Frat Bros ? are you 10

You act like the assumption that people should spend their lives climbing a property ladder and trading up houses and debt is a given, rather than a perversion. Consuuuuume.


noooo im just describing a type of real estate. smaller inexpensive homes that in a now bygone era were affordable to a young couple just starting out (i live in one).

and if it wasnt for my wifes parents leaving her a little money when they died there is no way I could have ever owned a home and i have had a steady good job for many years. so trust me im not a consuuuume type at all.

but I wish i could find a smaller house with more land.
 
2021-11-30 8:15:32 PM  
In NYC it's not crazy yet. I'm in contract right now, offered below ask and the seller is paying for some of the closing costs.
 
2021-11-30 8:24:05 PM  

edmo: I've been looking at a move to Arizona since I retired five years ago. Many of the houses I looked at have doubled in price. It's stupid.


Wouldn't it be stupid to move to a region that is naturally a desert and running out of water?
 
2021-11-30 8:32:13 PM  
Juc: "My realtor tried to tell me I was buying a starter house.
I kept telling him I've no intention to move anytime soon, starter shmarter.
He was also big on trying to sell me houses I don't want to live in because they were good investments."


My realtor was really good about not trying to upsell us on bigger or more expensive houses.  We told him exactly what we were looking for, and he helped us find the perfect place.  I ran into him recently though, and he started telling me what houses like mine are selling for now, and asked if I was interested in moving up.

This place didn't have every single thing we wanted, but we also kept the mortgage payments at a manageable level.  It's a bit tight at the moment, but I know the teens will be elsewhere soon enough, and we'll have lots of spare room.  I think my wife still isn't totally sold on it as a "forever home," but dammit, I hate moving, and this place meets all our needs.

And, thanks to the refi, the mortgage payment is down to about 15% of our monthly gross, well under the equivalent rent, and we have an actual four-bedroom house with a yard in the DC metro area.  I'm cool with that... I could pay extra payments, but... I'd rather put the savings into investments. What's the point in paying down a house as fast as possible with inflation rising and a <3% interest rate?

"Feel for the kids now, gotta be born to wealth now a days to have a hope of owning a home."

As I mentioned above... teens.  I want them to have the same chance to own their own homes one days... I'm trying to but bugs in their ears about saving and investing, and putting together a plan to help them graduate college debt free with at least a start to their own nest eggs.  I wouldn't say they were born into wealth, but I hope that their dad, goofy and pun-ridden as he may be, helps them learn financial literacy and future planning the way his old man did for him.
 
2021-11-30 8:48:20 PM  
Bought my modest house back in 1996. Holy fark I would not want to have to buy it today. I mean I guess it's good for me that the value has increased almost 500% since then but damn I feel sorry for young couples who are just starting out because very few of them are being paid enough to afford the mortgage they are going to have to take out to buy a starter home today.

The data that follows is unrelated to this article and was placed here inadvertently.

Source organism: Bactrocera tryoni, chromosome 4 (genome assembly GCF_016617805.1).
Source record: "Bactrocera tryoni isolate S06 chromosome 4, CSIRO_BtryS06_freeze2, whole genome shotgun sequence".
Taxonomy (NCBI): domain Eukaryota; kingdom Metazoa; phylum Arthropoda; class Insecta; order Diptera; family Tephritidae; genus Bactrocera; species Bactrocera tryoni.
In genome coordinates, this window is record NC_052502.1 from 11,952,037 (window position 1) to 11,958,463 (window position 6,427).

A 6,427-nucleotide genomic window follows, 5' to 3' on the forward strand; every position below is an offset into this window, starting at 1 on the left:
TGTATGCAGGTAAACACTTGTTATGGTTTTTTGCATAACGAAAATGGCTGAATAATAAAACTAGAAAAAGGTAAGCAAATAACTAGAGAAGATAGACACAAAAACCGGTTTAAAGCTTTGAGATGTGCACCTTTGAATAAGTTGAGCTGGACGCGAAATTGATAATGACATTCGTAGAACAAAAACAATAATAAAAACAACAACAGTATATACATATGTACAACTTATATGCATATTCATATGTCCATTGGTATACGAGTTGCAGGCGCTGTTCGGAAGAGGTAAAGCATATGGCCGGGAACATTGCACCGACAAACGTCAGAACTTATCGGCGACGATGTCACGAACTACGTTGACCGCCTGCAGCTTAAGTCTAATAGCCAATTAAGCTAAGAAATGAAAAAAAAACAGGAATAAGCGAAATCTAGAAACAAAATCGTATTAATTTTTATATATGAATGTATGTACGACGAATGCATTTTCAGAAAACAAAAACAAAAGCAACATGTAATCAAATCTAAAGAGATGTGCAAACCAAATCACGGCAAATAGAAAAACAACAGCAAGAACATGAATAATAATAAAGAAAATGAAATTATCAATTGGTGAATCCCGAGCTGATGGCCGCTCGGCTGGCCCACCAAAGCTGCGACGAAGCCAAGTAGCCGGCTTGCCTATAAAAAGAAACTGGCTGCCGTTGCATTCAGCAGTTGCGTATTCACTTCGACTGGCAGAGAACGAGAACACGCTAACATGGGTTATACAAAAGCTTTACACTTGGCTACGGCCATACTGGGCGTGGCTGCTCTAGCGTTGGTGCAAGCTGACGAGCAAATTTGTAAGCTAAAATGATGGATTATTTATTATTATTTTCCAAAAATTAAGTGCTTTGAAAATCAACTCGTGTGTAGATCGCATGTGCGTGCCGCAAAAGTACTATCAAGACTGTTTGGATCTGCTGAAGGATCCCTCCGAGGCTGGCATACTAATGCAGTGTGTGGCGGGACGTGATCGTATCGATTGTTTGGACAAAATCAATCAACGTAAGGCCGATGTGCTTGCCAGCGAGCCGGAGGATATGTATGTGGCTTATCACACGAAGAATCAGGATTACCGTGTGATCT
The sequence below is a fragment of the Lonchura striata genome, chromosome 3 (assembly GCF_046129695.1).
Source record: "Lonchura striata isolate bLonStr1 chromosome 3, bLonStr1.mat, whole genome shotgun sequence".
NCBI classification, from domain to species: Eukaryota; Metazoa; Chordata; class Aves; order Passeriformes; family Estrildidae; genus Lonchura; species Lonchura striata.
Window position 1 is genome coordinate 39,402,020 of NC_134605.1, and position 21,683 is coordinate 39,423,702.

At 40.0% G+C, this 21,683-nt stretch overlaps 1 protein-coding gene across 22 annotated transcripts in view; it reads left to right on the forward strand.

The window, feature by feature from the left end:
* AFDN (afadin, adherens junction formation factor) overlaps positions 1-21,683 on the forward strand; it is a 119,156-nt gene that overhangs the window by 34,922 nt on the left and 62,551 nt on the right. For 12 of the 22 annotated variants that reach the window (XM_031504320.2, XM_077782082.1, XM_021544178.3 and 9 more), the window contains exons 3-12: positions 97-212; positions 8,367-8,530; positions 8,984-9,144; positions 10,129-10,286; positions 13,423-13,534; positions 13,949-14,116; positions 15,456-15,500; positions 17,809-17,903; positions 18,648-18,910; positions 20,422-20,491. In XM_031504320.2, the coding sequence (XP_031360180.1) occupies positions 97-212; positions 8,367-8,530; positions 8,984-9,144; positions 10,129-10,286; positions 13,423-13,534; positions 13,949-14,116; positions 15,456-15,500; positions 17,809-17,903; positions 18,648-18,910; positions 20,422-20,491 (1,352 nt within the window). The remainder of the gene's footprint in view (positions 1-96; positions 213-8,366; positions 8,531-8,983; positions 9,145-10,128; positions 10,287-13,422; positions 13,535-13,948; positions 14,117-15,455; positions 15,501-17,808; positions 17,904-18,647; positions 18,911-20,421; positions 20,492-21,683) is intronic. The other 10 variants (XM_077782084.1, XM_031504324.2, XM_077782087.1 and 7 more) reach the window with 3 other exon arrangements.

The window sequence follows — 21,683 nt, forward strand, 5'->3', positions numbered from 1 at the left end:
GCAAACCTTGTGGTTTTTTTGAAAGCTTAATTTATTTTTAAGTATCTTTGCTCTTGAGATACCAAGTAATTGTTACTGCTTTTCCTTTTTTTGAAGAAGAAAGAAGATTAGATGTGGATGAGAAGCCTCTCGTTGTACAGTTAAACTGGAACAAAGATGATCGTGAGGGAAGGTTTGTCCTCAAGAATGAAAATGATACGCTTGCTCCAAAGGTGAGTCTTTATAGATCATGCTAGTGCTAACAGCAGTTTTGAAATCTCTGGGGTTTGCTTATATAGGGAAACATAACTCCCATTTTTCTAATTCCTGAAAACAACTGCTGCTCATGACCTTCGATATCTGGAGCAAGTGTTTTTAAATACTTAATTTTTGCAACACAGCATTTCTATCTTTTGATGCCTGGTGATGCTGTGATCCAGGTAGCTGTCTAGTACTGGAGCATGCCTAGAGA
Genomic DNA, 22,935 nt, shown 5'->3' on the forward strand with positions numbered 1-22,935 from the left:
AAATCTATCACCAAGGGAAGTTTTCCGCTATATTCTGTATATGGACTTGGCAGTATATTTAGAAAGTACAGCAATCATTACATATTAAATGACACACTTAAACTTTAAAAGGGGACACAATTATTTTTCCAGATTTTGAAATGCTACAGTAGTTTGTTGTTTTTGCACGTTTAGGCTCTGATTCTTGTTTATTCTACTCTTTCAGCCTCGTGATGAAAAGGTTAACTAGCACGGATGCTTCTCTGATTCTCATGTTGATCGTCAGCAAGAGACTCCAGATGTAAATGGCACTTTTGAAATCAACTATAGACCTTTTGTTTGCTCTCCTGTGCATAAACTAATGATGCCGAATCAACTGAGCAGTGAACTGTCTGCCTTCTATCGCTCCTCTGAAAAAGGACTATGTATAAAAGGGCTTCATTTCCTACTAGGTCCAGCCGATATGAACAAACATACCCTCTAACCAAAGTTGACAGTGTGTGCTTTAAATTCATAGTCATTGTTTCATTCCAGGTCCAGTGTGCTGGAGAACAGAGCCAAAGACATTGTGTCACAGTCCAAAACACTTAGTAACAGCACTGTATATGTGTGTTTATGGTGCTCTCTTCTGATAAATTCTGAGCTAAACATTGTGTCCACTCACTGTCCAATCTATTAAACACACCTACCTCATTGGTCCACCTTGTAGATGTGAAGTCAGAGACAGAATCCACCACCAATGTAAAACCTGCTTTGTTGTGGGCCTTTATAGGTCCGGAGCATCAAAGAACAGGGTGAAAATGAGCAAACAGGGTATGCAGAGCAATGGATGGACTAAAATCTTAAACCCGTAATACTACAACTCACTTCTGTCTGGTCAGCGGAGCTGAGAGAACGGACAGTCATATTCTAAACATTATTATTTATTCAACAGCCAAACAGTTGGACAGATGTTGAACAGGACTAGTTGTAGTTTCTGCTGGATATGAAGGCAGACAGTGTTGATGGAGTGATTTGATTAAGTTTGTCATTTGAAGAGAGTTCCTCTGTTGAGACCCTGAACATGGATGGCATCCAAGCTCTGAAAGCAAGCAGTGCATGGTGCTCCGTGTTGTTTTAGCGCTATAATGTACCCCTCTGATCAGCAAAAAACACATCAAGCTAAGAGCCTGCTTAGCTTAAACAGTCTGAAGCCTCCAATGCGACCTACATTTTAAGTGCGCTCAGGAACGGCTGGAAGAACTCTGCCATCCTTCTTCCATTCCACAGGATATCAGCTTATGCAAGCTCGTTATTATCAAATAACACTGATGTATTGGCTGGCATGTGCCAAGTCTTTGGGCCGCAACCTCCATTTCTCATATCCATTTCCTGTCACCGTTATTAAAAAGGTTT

2021-11-30 9:05:19 PM  

zeroman987: neongoats: sleze: mofa: The article said, essentially, that there's been insanely high appreciation but that's beginning to slow down. That suggests that this is a horrible time to buy a house.

THIS.  Bought our house in 2007.  The smallest, shiatiest house in the good school district was overpriced and beat up.  Although it was only supposed to be a starter house, we have been slowly fixing it up over the years.  But while it's price recovered, and then some, all the prices of the bigger houses around here ALSO shot up so we can't afford to move.  So now it is the forever house coontil all the kiddies graduate high school).

The problem here is that you believe in this starter-house bullshiat pawned onto you by reality tv house flippers and realty shows.

I turned a foreclosed ranch into a huge colonial by buying at the right time and selling at the right time.

A starter home builds equity and makes it easier to move to the next home.


Going with the market is the trick.

Me and the wife upgraded and bought a larger home in 2009. Took a hit on selling our small condo but not anywhere near the hit we extracted from the sellers of our current home. I would feel bad about how aggressive of a deal we struck if it wasn't for the fact that the sellers employer was covering the loss as part of an agreement to get them to move to another area. I think they were just thrilled to get it off their books since it had been sitting on the market for over a year vacant.

If been toying around with the idea of selling now to downsize since we no longer need the space (stopping at one kid instead of having the 2-3 we initially wanted). We can probably sell now and essentially have what we paid for it sitting in the bank after clearing our remaining mortgage debt and we haven't really done anything to the place.

The real difficulty is in finding a suitable home to buy, or rent until the market becomes more sensible (if it ever does), but I'd hate to move my daughter out of the school district so that limits my options. Shame, because if I wasn't tied to that, my options would be pretty solid since I drive an hour to work currently so lots of area I could have moved to and even shortened  my commute.